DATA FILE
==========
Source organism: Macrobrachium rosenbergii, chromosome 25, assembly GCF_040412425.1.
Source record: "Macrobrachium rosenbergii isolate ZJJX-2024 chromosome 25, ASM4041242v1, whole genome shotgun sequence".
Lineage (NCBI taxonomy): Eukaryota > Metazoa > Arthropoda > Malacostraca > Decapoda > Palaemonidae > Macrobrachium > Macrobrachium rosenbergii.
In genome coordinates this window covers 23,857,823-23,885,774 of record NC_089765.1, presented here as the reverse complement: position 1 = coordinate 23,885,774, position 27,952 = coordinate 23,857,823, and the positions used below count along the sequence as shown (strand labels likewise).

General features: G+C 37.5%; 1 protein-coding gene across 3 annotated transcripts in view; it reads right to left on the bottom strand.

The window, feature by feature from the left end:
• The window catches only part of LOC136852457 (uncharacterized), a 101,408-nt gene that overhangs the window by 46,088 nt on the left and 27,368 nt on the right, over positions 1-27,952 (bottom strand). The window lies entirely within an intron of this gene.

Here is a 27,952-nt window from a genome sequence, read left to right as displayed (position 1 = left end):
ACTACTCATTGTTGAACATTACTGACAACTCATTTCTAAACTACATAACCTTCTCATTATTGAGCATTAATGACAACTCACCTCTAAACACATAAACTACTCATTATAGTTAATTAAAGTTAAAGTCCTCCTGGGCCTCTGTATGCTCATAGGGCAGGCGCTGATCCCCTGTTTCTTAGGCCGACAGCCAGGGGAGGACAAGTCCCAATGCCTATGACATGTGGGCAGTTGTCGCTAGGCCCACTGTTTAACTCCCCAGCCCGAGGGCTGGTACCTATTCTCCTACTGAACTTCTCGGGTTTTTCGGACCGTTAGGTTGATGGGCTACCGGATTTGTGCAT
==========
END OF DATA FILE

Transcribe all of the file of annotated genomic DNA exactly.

Source organism: Macrobrachium rosenbergii, chromosome 25, assembly GCF_040412425.1.
Source record: "Macrobrachium rosenbergii isolate ZJJX-2024 chromosome 25, ASM4041242v1, whole genome shotgun sequence".
Lineage (NCBI taxonomy): Eukaryota > Metazoa > Arthropoda > Malacostraca > Decapoda > Palaemonidae > Macrobrachium > Macrobrachium rosenbergii.
In genome coordinates this window covers 23,857,823-23,885,774 of record NC_089765.1, presented here as the reverse complement: position 1 = coordinate 23,885,774, position 27,952 = coordinate 23,857,823, and the positions used below count along the sequence as shown (strand labels likewise).

General features: G+C 37.5%; 1 protein-coding gene across 3 annotated transcripts in view; it reads right to left on the bottom strand.

The window, feature by feature from the left end:
• The window catches only part of LOC136852457 (uncharacterized), a 101,408-nt gene that overhangs the window by 46,088 nt on the left and 27,368 nt on the right, over positions 1-27,952 (bottom strand). The window lies entirely within an intron of this gene.

Here is a 27,952-nt window from a genome sequence, read left to right as displayed (position 1 = left end):
ACTACTCATTGTTGAACATTACTGACAACTCATTTCTAAACTACATAACCTTCTCATTATTGAGCATTAATGACAACTCACCTCTAAACACATAAACTACTCATTATAGTTAATTAAAGTTAAAGTCCTCCTGGGCCTCTGTATGCTCATAGGGCAGGCGCTGATCCCCTGTTTCTTAGGCCGACAGCCAGGGGAGGACAAGTCCCAATGCCTATGACATGTGGGCAGTTGTCGCTAGGCCCACTGTTTAACTCCCCAGCCCGAGGGCTGGTACCTATTCTCCTACTGAACTTCTCGGGTTTTTCGGACCGTTAGGTTGATGGGCTACCGGATTTGTGCAT